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A week before their end-of-summer concert at Blueberry Hill, the Junior Mints are dragging.
The sextet is rehearsing in a high-ceilinged warehouse amid exposed brick, abandoned file cabinets, dollies and scattered furniture. What the room lacks is air-conditioning and naturally this muggy St. Louis afternoon is unforgiving.
Sleepy-eyed guitarist Turner Trapp, age fourteen, and guitarist Henry Zimmerman (thirteen), who sports dirty-blond, hangs-in-his-face hair eerily reminiscent of Kurt Cobain, slouch on stools as they pound out riffs, too far from the room's lone oscillating fan to benefit from its output. Turner's twelve-year-old younger brother, guitarist Morgan Trapp, has the good sense to shred in front of the fan. Ponytailed Claire Holohan's face is beet red; the fourteen-year-old's rumbling basslines sound slightly off-tempo from the drum beats laid down by Ely Thayer, fifteen, who's a bit out of sorts himself, having missed the Mints' last practice.
Judging by the way he's hamming it up, twelve-year-old vocalist Blake Stumpf is the only band member who has any energy. The kid from Columbia, Illinois, grabs the mic stand with gusto, whether he's belting out the chorus count-up of Wilco's "I'm a Wheel" or striking goofy rock-star poses during Audioslave's "Doesn't Remind Me" (which features an exaggerated chicken-strut the Rolling Stones' Mick Jagger might bust out).
Despite the uneven practice, the Junior Mints are one of the most promising bands at Dave Simon's Rock School (www.dsrockschool.com). As its name implies, Rock School is a place where students learn about musical theory and history by studying, playing and composing rock & roll. The school's founder and namesake, 39-year-old Clayton native Dave Simon, has been involved in the St. Louis music scene on and off since the mid-1980s.
The 2003 Jack Black film School of Rock triggered a spate of publicity for real-life rock schools, the most famous of which is the Paul Green School of Rock Music chain (founded in Philadelphia and closing in on 40 branches nationwide). But Dave Simon's endeavor is no novelty. In a little over three years, it has grown from an eight-student, after-school experiment in the basement of McMurray Music in Overland into a bustling business. The school, which these days is located next to a dental lab in an Olivette industrial park, enrolled 180 kids for this year's fall session 30 more than Simon anticipated.
Though private lessons are an integral element of Rock School, the focus on collaborative relationships is what has helped it flourish. But while the Junior Mints are one of the school's more tight-knit groups, on this particular afternoon they're in need of some serious outside motivation.
"We've gotta get some fire in it," Simon says, attempting to inject some life into "I'm a Wheel" with the kind of exaggerated handclaps a high school marching band director might use to kick up the tempo. But the song just isn't clicking; short attention spans, fatigue and general ennui dominate. So Simon calls a five-minute break.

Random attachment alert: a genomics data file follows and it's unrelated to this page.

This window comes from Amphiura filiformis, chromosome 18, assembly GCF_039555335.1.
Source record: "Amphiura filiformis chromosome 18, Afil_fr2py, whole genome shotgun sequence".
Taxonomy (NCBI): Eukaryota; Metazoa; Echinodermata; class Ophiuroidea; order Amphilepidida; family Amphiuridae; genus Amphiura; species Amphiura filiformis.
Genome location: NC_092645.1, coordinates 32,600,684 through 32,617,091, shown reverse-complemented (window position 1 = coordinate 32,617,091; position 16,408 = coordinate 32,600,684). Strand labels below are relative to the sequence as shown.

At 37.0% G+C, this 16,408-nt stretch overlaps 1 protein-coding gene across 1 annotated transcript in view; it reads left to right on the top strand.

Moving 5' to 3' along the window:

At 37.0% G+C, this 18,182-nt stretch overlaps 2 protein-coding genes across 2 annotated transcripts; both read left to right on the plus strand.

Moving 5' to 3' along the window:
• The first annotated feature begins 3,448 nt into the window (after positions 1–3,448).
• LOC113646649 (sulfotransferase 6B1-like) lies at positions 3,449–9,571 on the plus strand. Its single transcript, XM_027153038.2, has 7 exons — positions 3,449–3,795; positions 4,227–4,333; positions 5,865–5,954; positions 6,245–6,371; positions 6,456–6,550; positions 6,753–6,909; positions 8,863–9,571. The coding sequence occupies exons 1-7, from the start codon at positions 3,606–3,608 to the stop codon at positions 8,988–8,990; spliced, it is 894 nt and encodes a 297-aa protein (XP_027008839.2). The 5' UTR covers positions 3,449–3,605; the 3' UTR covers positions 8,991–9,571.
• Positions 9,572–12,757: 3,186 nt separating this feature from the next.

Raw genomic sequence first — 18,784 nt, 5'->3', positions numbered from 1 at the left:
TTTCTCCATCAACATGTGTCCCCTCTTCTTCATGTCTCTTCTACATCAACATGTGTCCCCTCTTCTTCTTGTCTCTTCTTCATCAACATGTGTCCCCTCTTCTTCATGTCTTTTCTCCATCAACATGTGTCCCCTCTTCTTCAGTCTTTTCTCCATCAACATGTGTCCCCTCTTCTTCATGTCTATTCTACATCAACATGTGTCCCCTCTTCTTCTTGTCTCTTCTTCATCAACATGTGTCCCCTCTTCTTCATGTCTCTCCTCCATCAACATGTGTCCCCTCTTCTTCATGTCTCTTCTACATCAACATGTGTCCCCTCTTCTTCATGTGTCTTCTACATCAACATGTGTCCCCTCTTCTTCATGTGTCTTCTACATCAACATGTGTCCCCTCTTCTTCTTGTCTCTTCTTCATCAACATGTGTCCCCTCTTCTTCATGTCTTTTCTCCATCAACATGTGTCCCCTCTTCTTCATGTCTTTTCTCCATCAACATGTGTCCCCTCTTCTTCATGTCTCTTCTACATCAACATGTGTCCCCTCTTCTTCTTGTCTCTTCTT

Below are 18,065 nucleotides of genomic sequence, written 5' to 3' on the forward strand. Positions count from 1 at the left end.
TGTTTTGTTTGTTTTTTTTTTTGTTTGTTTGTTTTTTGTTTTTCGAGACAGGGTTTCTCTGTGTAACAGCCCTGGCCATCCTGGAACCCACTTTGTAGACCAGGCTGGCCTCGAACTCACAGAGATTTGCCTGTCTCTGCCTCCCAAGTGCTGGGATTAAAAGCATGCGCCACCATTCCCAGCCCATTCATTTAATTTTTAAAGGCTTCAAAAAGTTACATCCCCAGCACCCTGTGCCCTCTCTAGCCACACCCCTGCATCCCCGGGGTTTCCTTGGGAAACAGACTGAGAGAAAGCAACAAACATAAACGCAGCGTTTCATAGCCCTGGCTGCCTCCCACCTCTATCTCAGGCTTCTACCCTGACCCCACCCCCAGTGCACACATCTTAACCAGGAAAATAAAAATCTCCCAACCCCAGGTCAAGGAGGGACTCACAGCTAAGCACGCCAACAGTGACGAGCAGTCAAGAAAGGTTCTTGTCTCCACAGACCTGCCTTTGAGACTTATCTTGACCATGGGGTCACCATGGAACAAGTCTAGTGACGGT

Thayer departs for the vending machines while a couple of his fellow Mints scurry around mischievously, moving furniture and stealing drumsticks (and Holohan's bass). The rest of the band continues to noodle idly. (The echoing riffs of Guns N' Roses' "Welcome to the Jungle" are a fave of the Mints and nearly every other band in the school.)
Then a funny thing happens: Thayer returns, Holohan gets her bass back, Stumpf takes the mic and without warning the formless jam suddenly morphs into a pretty impressive rendition of the Who's "Baba O'Riley."
It's at times like this, when camaraderie suddenly causes shapeless half-songs to coalesce into full-fledged tunes, that it's easy to forget that the oldest member of this group is all of fifteen, and that the Junior Mints have been playing together in various incarnations for two years as long as, if not longer than, many so-called professional bands. They're not kids pretending to be a band. They are a band.
"Being in the room with the Junior Mints when they're rehearsing, it's like rock & roll at its greatest," says Simon. "I mean, it is musically really satisfying. But they're young kids and you know they're totally consumed with the fantasy of [rock & roll]. And they're rock stars in their mind.
"They're so in love with the idea of the band, they're like, 'Well, what's best for the band?' Their egos are pretty well tamed in there because they know the band is bigger than them. They work really well as a band.
"They're like little adults: They get in there and get the job done."
In John Hughes' 1985 flick The Breakfast Club, a motley crew of five high school students stereotyped as the Athlete, the Princess, the Brain, the Basket Case and the Criminal suffers together through a daylong weekend detention.
At first glance Dave Simon's Rock School on a Saturday has little in common with the Club's sterile library scenes. Some days Simon's two friendly dogs four-year-old Eleanor (as in Rigby) and twelve-year-old Owen (as in Meany) lounge underfoot. Framed concert posters and photo collages decorate walls painted in Day-Glo Skittles colors. The dorm-room chic is enhanced by a vintage pinball machine, a constant clanking presence in the background.